The Pentagons upgrade in supercomputing power comes amid an intense technological race against near-peer rival China. According to the Top500, China currently leads the world in the total number of supercomputers with 188, but when ranked by performance, the US has five of the top 10 most powerful supercomputers in the world, while China has two of the top 10. No other country has more than one in the top 10.

Ireland noted that Penguin, which has been building supercomputers for 20 years, has for years been running programs at the Department of Energy, which has the most powerful (known) supercomputers in the US. Fifteen of Penguins debuts over 20 years have made the Top500, and were DoD to run official benchmarks on these two new supercomputers, they would rank within the top 100 worldwide, Ireland said.

The Navys DoD Supercomputing Resource Center (DSRC) at Stennis Space Center in Mississippi will house one of the new platforms, while the other will go to the Air Force Research Labs DSRC at Wright-Patterson Air Force Base in Dayton, Ohio.

But first Penguin has to build, deploy, and integrate them into HPCMPs network, known as the Defense Research Engineering Network (DREN). Ireland said Penguins TrueHPC consists of about 1,500 nodes, which must be engineered to work as one, giant machine.

The trick with distributed computing meaning its taking what heretofore was done on a mainframe-style computer where its all on a board, and its broken up into separate, discrete servers is making sure that is an adequate platform for any given application, Penguins Chief Strategy Officer Matt Jacobs told Breaking Defense. To make sure that balance between the elements is right and theres an appropriate amount of compute to solve the problem.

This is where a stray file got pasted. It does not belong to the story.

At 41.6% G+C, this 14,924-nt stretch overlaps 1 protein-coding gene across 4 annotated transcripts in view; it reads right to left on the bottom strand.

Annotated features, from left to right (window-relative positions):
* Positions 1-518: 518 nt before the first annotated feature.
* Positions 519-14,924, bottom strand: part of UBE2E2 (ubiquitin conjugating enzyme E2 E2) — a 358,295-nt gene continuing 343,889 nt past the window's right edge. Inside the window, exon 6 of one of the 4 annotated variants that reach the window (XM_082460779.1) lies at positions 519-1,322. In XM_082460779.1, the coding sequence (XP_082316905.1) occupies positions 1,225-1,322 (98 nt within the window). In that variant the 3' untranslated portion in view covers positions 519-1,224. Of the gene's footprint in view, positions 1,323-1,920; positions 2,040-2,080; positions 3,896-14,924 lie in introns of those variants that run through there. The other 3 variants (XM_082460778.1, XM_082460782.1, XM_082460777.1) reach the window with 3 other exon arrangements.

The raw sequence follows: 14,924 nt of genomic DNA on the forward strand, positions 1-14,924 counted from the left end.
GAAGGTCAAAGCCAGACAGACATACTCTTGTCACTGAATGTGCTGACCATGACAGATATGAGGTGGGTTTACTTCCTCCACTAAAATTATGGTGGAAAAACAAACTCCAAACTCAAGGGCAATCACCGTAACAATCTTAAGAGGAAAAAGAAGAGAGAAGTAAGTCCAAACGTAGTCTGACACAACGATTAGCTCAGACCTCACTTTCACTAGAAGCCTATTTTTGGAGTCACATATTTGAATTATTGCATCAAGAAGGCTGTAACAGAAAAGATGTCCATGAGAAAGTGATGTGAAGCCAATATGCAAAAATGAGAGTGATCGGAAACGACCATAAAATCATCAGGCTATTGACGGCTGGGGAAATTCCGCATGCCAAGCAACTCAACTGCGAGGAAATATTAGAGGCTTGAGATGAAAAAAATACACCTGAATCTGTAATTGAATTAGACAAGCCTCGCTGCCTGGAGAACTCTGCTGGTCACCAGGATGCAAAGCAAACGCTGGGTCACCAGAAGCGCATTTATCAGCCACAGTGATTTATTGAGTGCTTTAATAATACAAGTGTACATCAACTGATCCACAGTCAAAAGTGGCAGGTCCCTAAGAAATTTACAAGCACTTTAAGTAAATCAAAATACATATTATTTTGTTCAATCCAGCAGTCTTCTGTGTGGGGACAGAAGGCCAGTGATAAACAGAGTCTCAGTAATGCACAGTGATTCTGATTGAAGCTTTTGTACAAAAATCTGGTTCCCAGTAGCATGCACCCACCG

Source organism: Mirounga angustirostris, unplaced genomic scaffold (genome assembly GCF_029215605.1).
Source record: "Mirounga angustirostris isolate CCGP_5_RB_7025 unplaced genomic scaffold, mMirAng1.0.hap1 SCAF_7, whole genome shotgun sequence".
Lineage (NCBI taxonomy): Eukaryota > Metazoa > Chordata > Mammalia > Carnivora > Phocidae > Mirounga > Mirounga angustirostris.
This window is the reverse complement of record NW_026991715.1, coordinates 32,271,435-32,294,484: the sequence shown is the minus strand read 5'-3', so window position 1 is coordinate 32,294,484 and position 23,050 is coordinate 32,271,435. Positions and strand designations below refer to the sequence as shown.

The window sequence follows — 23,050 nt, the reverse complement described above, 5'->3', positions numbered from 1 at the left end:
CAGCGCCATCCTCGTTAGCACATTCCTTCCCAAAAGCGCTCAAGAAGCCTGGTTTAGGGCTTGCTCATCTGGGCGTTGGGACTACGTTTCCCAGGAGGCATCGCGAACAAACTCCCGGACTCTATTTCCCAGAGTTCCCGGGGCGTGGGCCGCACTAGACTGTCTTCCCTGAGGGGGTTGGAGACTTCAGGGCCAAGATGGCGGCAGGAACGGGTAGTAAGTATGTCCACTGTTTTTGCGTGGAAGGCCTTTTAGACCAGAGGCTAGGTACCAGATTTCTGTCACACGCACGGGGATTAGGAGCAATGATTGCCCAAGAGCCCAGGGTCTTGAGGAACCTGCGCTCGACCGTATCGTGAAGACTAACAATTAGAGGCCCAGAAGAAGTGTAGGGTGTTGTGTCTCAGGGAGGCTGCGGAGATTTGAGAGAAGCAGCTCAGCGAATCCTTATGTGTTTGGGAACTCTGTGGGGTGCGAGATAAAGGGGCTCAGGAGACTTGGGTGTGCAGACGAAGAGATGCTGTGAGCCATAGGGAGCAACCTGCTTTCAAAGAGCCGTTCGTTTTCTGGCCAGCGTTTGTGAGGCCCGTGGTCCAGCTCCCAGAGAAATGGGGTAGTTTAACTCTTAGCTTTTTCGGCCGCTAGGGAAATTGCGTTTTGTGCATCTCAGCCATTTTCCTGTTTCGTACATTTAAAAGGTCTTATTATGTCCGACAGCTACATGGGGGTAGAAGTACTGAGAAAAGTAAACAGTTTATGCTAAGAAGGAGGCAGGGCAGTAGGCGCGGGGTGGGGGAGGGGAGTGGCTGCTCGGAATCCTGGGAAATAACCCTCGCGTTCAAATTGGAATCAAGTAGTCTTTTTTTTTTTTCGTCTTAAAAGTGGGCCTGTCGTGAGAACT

Jacobs said some of the key elements include data patterns, network traffic, and storage capacity, which all must be brought together in a way that doesnt strand investment in any given element of those resources and that its an effective production platform for the workload application. Thats really the art, he added.

Jacobs said that Penguin generally builds these types of platforms in a couple of months, but like many companies worldwide, Penguin has encountered challenges in the global supply chain, especially around chips. Jacobs and Ireland said the supply chain hiccups are beyond the companys control, but said they still wouldnt significantly delay the project.

Notably, the platforms will include over 100 NVIDIA graphics processing units, or GPUs, to bolster DoDs AI and machine learning capabilities, Ireland said.

Ultimately, Ireland said, the project is about keeping the US warfighter equipped with state-of-the-art technologies to solve compute problems. Were keeping our warfighters current. You dont want them fighting wars with F-14s when theres F-22s.

Its unclear how long the era of supercomputers will last, as the US and China, among others, race ahead towards quantum computing, which uses quantum mechanics to make a technological leap in processing power. But Newmeyer said hes not concerned traditional supercomputing platforms will become obsolete anytime soon.

Youll still have a use for these types of machines, he said. Any quantum computer built in the near future is going to be highly expensive to operate, and [quantum computers] are only more useful for certain applications maybe in some stuff around hypersonics, certainly cryptology, navigation there quantum has a key role. But for general computation, [quantum] is an awful lot of money.

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DoD Buys Two New Supercomputers That Rank Among Its Most Powerful Ever - Breaking Defense